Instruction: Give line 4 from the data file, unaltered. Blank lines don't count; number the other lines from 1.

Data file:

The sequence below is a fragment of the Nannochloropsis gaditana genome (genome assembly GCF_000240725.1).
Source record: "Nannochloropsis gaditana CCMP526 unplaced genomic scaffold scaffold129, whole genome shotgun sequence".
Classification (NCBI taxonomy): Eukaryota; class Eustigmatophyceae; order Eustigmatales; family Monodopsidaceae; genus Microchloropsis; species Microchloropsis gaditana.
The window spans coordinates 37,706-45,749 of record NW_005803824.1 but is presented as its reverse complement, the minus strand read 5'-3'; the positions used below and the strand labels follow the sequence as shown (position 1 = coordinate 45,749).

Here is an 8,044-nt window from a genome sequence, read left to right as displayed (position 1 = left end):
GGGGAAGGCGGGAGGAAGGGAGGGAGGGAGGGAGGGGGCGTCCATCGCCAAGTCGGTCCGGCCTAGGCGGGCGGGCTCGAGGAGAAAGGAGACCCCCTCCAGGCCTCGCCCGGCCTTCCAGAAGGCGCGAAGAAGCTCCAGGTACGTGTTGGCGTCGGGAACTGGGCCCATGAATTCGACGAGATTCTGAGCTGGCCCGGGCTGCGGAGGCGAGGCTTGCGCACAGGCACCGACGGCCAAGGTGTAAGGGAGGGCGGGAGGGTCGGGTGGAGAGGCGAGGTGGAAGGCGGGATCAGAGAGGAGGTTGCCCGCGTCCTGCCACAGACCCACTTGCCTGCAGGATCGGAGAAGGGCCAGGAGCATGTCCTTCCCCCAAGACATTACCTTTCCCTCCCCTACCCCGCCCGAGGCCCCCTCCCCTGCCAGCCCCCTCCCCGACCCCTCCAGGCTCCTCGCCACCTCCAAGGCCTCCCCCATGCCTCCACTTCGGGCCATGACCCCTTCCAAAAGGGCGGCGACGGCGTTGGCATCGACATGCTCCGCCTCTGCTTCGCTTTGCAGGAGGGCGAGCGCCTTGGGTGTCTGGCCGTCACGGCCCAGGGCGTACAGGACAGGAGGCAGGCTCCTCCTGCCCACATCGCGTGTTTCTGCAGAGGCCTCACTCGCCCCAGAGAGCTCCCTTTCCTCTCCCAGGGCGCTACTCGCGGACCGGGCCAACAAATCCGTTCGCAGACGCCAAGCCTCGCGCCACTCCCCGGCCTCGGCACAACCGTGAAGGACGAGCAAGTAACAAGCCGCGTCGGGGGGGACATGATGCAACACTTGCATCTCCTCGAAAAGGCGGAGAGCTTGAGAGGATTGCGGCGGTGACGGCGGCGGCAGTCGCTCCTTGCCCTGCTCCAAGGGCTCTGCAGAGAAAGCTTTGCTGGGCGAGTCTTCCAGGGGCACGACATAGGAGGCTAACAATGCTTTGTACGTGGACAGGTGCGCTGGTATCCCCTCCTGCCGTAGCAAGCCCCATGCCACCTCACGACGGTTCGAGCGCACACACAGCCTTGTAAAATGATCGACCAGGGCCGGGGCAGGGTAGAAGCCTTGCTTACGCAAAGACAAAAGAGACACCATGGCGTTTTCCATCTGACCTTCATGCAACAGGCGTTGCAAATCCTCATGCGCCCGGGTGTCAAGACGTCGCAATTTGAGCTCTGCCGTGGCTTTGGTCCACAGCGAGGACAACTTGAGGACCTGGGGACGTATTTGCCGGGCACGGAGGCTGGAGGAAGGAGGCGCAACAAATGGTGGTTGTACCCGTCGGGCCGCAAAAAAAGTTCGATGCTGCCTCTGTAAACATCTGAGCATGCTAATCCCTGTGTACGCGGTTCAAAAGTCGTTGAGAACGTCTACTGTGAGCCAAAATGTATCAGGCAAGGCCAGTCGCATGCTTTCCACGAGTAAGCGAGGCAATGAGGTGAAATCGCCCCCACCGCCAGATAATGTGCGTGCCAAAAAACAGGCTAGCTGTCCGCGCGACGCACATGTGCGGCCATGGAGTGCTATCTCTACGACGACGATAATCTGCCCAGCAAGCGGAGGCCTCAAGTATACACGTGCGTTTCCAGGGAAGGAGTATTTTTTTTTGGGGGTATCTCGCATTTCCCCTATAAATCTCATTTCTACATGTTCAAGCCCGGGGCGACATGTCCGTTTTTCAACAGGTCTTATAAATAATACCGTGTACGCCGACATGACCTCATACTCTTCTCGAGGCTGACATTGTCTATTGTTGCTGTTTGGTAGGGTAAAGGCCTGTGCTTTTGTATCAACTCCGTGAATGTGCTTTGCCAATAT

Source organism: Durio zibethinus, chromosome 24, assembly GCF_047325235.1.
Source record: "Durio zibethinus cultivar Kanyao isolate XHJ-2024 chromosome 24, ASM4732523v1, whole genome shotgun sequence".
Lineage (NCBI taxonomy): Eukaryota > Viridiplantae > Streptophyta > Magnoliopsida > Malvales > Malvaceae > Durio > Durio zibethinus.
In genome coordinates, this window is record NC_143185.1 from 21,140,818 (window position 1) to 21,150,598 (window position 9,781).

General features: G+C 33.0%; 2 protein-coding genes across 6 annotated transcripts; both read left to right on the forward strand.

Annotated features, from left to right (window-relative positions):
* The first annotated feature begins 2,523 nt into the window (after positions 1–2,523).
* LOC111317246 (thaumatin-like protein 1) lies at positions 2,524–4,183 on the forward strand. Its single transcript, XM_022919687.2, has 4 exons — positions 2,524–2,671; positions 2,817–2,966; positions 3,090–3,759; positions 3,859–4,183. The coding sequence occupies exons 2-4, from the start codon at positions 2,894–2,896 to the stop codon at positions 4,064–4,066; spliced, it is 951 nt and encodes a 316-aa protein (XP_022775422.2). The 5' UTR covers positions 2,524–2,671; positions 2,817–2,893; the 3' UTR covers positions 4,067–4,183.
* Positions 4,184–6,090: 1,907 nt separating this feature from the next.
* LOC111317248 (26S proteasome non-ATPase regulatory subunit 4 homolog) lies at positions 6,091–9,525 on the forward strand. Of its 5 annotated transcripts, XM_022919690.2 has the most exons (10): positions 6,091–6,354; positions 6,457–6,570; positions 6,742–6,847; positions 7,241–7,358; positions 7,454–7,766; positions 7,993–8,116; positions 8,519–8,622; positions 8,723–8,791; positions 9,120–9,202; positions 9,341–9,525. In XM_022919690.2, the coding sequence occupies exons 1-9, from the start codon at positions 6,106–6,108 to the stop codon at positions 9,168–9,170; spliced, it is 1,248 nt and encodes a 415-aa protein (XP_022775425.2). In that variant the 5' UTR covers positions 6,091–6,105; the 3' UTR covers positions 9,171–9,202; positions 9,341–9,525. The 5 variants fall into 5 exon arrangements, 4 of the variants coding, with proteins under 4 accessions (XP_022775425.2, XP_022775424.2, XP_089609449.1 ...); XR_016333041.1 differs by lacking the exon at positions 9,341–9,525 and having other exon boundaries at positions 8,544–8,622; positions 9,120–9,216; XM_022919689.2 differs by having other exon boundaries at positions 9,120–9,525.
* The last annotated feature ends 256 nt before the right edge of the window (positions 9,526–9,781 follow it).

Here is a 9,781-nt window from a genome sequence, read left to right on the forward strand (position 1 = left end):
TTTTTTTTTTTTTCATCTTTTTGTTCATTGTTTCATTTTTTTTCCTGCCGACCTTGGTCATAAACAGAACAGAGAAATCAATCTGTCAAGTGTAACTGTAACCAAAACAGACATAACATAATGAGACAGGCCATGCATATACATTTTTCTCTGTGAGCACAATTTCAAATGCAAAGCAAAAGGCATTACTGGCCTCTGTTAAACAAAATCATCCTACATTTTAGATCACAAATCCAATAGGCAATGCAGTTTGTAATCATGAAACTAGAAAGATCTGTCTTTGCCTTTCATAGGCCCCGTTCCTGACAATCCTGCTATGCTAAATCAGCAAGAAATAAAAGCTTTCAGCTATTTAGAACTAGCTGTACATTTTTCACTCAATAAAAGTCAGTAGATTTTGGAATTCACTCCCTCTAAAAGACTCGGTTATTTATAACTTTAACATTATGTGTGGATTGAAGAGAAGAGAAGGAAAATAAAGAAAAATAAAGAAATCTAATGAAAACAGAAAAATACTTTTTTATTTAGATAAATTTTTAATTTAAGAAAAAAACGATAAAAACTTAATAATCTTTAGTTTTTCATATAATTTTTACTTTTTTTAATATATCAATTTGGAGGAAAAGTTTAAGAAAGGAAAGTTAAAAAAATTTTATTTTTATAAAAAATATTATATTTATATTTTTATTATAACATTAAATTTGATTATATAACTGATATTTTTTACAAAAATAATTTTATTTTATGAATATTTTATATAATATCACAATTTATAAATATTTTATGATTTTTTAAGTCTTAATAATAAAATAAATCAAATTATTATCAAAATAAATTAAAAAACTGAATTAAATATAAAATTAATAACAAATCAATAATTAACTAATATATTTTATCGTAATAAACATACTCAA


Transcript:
The window spans coordinates 37,706-45,749 of record NW_005803824.1 but is presented as its reverse complement, the minus strand read 5'-3'; the positions used below and the strand labels follow the sequence as shown (position 1 = coordinate 45,749).